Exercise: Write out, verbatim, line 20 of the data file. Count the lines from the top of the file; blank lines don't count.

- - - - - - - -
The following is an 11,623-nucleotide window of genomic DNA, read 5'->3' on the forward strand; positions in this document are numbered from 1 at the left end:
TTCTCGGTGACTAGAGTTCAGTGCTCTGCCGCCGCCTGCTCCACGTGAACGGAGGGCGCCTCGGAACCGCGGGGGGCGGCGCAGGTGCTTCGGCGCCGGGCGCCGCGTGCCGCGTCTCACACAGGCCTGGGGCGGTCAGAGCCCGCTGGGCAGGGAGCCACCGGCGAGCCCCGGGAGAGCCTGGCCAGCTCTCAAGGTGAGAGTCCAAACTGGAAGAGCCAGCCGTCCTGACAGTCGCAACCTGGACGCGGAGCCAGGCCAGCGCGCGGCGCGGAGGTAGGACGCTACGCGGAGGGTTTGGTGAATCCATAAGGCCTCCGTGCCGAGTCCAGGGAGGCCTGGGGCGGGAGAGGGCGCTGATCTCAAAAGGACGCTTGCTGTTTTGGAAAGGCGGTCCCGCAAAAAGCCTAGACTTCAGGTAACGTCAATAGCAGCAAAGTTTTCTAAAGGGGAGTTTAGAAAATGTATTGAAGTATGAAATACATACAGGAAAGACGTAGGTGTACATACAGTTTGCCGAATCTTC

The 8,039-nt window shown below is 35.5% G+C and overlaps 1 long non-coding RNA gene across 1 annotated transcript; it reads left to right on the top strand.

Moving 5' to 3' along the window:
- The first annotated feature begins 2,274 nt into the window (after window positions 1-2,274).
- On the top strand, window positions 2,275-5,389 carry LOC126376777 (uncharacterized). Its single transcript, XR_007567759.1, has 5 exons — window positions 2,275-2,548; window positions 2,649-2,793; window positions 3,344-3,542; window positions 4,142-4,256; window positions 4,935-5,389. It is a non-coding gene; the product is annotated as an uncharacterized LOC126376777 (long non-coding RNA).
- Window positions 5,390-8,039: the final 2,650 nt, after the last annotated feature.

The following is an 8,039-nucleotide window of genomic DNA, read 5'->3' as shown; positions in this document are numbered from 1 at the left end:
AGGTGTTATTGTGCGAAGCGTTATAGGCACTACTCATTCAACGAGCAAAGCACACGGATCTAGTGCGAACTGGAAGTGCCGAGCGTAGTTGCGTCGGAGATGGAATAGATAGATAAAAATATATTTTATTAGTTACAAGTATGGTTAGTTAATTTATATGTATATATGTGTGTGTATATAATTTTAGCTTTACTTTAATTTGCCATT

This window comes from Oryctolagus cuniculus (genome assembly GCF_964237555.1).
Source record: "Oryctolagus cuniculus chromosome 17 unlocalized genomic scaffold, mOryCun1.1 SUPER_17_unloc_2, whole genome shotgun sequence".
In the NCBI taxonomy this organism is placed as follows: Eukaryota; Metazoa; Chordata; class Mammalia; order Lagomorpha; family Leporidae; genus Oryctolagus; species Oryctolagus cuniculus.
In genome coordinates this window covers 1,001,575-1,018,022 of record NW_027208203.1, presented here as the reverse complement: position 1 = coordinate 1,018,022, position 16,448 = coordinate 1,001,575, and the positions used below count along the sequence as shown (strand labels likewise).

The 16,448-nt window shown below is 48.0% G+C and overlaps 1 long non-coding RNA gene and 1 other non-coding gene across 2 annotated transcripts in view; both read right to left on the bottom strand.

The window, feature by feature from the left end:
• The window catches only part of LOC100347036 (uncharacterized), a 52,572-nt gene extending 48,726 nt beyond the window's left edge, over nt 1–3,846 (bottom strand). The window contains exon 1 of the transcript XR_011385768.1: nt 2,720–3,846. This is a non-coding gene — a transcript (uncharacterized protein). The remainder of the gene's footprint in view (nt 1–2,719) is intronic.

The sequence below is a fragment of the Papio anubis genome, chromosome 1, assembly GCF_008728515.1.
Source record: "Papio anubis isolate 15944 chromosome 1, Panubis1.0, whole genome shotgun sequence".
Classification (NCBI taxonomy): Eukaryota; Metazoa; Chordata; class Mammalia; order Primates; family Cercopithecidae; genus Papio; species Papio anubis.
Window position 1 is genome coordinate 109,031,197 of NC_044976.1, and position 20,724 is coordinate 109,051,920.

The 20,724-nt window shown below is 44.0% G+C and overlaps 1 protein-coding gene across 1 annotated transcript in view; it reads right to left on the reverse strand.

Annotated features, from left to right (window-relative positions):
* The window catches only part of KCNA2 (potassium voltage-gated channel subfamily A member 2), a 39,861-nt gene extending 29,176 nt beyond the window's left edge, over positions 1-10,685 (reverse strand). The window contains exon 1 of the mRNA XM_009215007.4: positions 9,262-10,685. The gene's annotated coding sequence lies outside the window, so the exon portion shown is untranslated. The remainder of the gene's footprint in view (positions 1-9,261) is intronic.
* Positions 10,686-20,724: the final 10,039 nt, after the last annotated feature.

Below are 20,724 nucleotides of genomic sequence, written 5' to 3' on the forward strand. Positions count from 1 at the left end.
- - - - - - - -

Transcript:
Window position 1 is genome coordinate 109,031,197 of NC_044976.1, and position 20,724 is coordinate 109,051,920.